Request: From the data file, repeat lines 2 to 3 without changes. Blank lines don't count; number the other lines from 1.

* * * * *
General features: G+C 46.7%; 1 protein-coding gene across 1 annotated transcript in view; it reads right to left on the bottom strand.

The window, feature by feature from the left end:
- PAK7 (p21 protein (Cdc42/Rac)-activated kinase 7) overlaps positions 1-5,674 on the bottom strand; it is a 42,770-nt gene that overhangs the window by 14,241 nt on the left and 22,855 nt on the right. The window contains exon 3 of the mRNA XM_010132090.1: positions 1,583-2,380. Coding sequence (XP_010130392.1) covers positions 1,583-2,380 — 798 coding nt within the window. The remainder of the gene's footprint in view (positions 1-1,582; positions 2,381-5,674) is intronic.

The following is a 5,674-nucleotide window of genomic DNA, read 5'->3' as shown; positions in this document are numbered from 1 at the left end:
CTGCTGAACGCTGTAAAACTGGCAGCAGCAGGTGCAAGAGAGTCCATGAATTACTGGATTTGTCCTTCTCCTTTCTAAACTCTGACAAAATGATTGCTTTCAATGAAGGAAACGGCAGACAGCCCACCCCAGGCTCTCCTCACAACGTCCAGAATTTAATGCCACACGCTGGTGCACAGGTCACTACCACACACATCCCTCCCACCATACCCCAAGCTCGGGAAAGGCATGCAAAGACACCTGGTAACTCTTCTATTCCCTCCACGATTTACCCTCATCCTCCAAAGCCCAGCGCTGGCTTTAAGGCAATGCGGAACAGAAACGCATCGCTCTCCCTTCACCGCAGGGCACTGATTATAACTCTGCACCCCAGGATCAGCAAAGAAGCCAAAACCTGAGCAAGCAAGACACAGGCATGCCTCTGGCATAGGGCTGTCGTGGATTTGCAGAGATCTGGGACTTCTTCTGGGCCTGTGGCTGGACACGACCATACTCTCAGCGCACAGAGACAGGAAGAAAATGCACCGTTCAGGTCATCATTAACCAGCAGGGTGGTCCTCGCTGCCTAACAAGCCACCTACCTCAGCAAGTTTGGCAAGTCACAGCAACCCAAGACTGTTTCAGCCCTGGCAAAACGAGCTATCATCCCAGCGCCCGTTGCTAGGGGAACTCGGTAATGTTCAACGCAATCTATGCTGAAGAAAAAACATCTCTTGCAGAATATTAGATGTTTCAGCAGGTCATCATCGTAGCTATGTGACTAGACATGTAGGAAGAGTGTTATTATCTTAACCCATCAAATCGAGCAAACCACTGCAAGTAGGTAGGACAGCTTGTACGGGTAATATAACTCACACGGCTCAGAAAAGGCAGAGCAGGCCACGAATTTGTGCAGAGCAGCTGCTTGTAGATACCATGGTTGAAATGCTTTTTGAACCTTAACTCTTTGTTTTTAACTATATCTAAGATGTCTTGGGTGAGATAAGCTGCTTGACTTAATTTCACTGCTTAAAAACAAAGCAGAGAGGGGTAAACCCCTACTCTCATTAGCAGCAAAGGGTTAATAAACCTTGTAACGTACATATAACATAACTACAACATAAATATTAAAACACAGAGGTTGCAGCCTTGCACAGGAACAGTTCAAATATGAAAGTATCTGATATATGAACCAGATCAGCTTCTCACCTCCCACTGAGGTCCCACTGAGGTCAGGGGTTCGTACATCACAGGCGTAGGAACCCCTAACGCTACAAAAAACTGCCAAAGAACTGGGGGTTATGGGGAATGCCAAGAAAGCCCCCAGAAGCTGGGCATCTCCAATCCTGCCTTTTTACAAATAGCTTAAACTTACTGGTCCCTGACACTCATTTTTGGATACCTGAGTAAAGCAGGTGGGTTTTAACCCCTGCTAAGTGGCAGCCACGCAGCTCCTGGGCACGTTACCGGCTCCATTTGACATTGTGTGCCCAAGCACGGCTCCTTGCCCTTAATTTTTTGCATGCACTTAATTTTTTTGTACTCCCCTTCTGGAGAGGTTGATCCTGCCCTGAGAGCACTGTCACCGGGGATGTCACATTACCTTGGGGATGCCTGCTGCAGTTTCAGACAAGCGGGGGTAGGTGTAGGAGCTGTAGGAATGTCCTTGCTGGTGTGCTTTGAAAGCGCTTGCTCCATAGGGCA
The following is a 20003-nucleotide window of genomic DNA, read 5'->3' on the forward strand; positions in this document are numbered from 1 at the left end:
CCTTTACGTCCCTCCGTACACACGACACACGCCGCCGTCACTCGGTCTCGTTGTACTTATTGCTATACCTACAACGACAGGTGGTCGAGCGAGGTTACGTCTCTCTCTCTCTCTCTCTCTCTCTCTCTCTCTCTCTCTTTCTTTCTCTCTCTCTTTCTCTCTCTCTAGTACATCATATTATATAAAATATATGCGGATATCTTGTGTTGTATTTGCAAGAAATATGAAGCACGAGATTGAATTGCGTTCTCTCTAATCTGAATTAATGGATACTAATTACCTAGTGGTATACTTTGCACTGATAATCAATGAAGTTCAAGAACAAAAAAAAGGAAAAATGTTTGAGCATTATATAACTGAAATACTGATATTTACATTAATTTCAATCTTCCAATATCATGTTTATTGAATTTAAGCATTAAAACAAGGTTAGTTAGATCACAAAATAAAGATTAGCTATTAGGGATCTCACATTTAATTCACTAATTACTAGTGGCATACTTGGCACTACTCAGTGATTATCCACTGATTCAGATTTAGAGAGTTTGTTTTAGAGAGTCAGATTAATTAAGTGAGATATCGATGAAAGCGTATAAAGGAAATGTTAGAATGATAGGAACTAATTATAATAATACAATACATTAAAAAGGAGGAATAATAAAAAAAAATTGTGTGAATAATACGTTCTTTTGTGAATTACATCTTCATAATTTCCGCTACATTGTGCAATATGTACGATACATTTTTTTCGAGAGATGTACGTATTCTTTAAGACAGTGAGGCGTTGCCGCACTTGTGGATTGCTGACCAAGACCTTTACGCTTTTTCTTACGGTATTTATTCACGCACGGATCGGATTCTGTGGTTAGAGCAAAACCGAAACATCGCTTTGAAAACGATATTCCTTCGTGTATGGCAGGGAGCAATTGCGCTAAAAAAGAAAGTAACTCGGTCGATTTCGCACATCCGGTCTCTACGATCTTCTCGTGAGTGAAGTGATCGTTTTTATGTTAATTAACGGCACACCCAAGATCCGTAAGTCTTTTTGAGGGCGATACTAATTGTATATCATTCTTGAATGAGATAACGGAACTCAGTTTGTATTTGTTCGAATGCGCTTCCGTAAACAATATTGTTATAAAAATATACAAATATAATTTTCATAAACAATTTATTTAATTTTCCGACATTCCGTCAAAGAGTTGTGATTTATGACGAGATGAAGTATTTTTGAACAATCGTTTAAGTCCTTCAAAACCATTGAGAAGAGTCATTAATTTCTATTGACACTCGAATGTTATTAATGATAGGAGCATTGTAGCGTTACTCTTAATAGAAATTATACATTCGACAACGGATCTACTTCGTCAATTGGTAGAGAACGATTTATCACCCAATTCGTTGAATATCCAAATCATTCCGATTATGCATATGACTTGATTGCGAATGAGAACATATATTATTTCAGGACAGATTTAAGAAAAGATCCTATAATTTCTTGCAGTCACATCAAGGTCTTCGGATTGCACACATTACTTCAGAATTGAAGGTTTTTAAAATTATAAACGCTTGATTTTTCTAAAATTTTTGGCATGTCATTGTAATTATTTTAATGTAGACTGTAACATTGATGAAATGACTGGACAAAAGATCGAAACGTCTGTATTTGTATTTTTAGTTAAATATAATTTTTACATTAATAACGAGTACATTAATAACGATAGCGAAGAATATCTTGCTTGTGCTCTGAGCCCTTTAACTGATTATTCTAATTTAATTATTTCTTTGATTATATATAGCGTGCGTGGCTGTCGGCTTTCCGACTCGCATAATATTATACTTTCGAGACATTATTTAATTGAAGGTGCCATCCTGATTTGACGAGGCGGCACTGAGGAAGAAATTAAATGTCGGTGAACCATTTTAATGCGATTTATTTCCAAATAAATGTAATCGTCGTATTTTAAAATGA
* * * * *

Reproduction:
The window, feature by feature from the left end:
- PAK7 (p21 protein (Cdc42/Rac)-activated kinase 7) overlaps positions 1-5,674 on the bottom strand; it is a 42,770-nt gene that overhangs the window by 14,241 nt on the left and 22,855 nt on the right. The window contains exon 3 of the mRNA XM_010132090.1: positions 1,583-2,380. Coding sequence (XP_010130392.1) covers positions 1,583-2,380 — 798 coding nt within the window. The remainder of the gene's footprint in view (positions 1-1,582; positions 2,381-5,674) is intronic.